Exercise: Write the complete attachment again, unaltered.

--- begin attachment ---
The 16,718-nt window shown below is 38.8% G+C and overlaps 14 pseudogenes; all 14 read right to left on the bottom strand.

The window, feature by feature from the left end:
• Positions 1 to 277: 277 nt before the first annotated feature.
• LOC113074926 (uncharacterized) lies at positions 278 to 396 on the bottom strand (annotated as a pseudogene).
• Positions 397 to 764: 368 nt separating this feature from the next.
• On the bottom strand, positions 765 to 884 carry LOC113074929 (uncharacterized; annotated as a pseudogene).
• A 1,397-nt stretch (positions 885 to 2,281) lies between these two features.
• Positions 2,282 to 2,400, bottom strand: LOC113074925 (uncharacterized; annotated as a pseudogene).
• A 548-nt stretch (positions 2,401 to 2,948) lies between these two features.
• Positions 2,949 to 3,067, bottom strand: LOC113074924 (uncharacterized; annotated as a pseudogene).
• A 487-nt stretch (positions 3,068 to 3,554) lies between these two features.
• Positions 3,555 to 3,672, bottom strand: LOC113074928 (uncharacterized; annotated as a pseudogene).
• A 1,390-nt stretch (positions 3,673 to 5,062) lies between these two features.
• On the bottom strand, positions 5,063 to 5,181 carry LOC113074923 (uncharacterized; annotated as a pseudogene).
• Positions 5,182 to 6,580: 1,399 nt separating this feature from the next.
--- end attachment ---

The 16,718-nt window shown below is 38.8% G+C and overlaps 14 pseudogenes; all 14 read right to left on the bottom strand.

The window, feature by feature from the left end:
• Positions 1 to 277: 277 nt before the first annotated feature.
• LOC113074926 (uncharacterized) lies at positions 278 to 396 on the bottom strand (annotated as a pseudogene).
• Positions 397 to 764: 368 nt separating this feature from the next.
• On the bottom strand, positions 765 to 884 carry LOC113074929 (uncharacterized; annotated as a pseudogene).
• A 1,397-nt stretch (positions 885 to 2,281) lies between these two features.
• Positions 2,282 to 2,400, bottom strand: LOC113074925 (uncharacterized; annotated as a pseudogene).
• A 548-nt stretch (positions 2,401 to 2,948) lies between these two features.
• Positions 2,949 to 3,067, bottom strand: LOC113074924 (uncharacterized; annotated as a pseudogene).
• A 487-nt stretch (positions 3,068 to 3,554) lies between these two features.
• Positions 3,555 to 3,672, bottom strand: LOC113074928 (uncharacterized; annotated as a pseudogene).
• A 1,390-nt stretch (positions 3,673 to 5,062) lies between these two features.
• On the bottom strand, positions 5,063 to 5,181 carry LOC113074923 (uncharacterized; annotated as a pseudogene).
• Positions 5,182 to 6,580: 1,399 nt separating this feature from the next.